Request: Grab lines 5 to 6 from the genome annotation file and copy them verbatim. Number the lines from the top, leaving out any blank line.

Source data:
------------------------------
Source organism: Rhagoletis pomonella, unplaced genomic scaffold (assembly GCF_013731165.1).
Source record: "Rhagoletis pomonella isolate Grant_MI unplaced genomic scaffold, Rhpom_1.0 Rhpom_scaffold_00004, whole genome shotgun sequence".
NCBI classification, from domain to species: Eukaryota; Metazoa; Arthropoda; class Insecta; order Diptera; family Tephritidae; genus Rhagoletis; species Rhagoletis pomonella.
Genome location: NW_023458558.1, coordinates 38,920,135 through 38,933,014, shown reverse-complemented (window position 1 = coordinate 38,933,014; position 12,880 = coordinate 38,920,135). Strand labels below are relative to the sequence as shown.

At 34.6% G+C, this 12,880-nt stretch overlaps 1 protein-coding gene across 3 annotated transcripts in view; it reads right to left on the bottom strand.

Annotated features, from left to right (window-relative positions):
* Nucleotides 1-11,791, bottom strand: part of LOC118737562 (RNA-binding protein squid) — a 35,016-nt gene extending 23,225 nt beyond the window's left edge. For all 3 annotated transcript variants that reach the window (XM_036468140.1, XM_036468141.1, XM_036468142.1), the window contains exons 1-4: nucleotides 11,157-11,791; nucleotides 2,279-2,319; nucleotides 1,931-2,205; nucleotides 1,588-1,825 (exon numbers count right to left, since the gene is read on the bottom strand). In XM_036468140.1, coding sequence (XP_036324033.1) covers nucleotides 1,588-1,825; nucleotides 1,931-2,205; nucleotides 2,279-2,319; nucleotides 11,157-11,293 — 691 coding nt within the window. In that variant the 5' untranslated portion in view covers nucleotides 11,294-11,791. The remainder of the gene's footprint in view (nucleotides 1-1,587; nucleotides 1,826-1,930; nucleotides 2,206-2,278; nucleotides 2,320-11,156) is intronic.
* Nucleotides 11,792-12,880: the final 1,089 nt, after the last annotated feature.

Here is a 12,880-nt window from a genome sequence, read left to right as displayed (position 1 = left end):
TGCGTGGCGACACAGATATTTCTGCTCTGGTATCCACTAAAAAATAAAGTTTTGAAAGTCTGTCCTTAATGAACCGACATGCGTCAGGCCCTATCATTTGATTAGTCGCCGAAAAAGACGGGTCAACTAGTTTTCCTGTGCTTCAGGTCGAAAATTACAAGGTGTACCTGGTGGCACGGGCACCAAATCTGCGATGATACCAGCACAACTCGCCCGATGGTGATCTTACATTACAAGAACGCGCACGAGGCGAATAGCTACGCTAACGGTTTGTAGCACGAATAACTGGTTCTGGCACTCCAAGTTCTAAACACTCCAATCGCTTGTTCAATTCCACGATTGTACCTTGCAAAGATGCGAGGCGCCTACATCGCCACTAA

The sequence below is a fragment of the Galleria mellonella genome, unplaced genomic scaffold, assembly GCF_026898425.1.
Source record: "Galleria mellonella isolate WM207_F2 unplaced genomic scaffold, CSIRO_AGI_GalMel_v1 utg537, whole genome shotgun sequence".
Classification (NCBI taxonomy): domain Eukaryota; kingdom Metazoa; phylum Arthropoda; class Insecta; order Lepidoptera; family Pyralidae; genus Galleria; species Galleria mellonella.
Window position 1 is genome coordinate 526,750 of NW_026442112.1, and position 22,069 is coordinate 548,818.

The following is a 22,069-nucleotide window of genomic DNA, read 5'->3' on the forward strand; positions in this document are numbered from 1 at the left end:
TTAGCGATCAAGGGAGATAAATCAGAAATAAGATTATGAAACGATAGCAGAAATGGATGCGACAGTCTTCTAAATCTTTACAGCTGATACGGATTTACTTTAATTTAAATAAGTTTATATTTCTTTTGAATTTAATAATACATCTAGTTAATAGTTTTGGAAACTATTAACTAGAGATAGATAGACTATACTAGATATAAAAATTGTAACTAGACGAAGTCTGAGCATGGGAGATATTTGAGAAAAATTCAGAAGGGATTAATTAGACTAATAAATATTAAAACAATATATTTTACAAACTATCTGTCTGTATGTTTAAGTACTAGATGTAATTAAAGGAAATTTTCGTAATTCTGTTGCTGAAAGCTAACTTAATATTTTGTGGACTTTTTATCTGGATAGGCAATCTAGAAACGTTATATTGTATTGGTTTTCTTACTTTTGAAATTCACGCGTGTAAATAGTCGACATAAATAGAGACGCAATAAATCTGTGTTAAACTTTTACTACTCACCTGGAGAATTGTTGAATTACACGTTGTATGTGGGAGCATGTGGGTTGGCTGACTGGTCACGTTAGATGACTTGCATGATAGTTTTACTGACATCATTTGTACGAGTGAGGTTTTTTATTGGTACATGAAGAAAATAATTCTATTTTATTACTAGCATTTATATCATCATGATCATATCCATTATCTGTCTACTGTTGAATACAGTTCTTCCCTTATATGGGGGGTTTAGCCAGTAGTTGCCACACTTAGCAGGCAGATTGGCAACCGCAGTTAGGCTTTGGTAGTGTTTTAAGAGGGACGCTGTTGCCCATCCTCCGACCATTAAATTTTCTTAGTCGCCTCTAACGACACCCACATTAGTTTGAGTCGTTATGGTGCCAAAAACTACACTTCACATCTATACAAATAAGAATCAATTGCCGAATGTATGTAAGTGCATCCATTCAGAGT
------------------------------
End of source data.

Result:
At 34.6% G+C, this 12,880-nt stretch overlaps 1 protein-coding gene across 3 annotated transcripts in view; it reads right to left on the bottom strand.

Annotated features, from left to right (window-relative positions):